St. Jude has created a comprehensive plan to help patients manage their disease. Until age 18, children and teens receive treatment—as well as education and counseling for their families—at St. Jude. At age 18, care transfers to one of the adult hospitals in Memphis, such as the Methodist Adult Comprehensive Sickle Cell Disease Center or the Regional One Health Diggs Kraus Sickle Cell Center. Clinicians in the adult program work with St. Jude staff to ensure that patients continue to receive the same level of care and those who enroll in SCCRIP will return to the hospital for medical follow-up every six years.

Data from this study will be used to help improve the health of future generations of children as well as provide information about the best way to make the transition from pediatric to adult care.

Jane Hankins, MD

Jane Hankins, MD, of St. Jude Hematology heads the SCCRIP clinical trial.

The Sky's the Limit

Underlying the clinical program is a basic research question: How do genes affect the progression of disease or a patient’s response to treatment?

That’s what scientists aim to discover. By sequencing the genes of children with sickle cell disease, scientists expect to identify pivotal genetic changes and find out how they influence patient outcomes and complications.

“Not every patient with sickle cell disease gets every problem,” says Mitch Weiss, MD, PhD, Hematology chair. “Some patients are sicker than others, and there’s a strong genetic component to that.”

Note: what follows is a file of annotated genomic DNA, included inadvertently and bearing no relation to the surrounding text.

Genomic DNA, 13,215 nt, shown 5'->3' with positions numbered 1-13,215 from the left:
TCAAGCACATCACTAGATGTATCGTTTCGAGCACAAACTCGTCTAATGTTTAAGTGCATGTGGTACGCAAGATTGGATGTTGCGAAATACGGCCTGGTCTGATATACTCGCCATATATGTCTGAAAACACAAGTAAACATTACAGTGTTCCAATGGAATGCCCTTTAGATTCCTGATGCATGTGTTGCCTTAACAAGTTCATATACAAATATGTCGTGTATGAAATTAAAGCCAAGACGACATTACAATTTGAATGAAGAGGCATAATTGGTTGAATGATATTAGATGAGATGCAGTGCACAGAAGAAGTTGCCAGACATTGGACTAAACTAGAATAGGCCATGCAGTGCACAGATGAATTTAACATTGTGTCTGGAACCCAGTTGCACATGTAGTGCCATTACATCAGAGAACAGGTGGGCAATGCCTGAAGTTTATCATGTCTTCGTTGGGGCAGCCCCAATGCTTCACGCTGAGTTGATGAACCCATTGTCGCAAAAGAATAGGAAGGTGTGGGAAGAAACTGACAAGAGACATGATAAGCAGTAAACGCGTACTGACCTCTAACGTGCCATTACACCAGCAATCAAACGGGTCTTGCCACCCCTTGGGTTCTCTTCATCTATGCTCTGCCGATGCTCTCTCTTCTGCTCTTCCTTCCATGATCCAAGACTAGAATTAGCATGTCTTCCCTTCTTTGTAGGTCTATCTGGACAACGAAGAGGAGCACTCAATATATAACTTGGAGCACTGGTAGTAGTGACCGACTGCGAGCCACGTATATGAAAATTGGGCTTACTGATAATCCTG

Hankins says those findings could be the culmination of her life’s work.

“Can I find one little marker, one gene, that tells me which child is going to die of heart disease at age 20?” Hankins says. “If we find those genetic markers, then we can work on fixing it.”

Hankins is encouraged by the number of patients who have agreed to participate in SCCRIP. Her goal is to enroll every St. Jude sickle cell patient in the study. She is also extending the study to other Memphis hospitals and St. Jude affiliate programs.

“The sky’s the limit, because the power is in the numbers, especially if you’re doing genetic studies,” she says. “If you’re looking at DNA and trying to understand mutations, you really need a lot of patients to understand those changes.”

It's the Power of Hope

Hankins says the SCCRIP study is different from sickle cell studies done elsewhere. Other programs generally follow children only until age 18 or 21, in spite of the fact that health complications skyrocket after that age. The genetic elements add depth to the study.

“I’m not sure you could pull this off anywhere else,” Hankins says. “Now that we’re following patients through adulthood, our numbers are growing very large. We have the infrastructure here at St. Jude to do the genome studies; we have a fantastic clinic infrastructure to collect all the clinical data. We have it all.”

Chris and Nichole Bridges rely on St. Jude for their daughters’ medical care, but they respect the value of long-term research and they keep their eyes on the future.

“My wife and I are always looking and waiting for the day that they call us and say, ‘We’ve found the way to turn that sickle cell gene off,’” Chris says.

“Of course, as a dad, I want my children to outlive me, to live normal lives. With this study, we can be hopeful that this disease can someday have a safe and accessible cure for all.”

From Promise, Winter 2016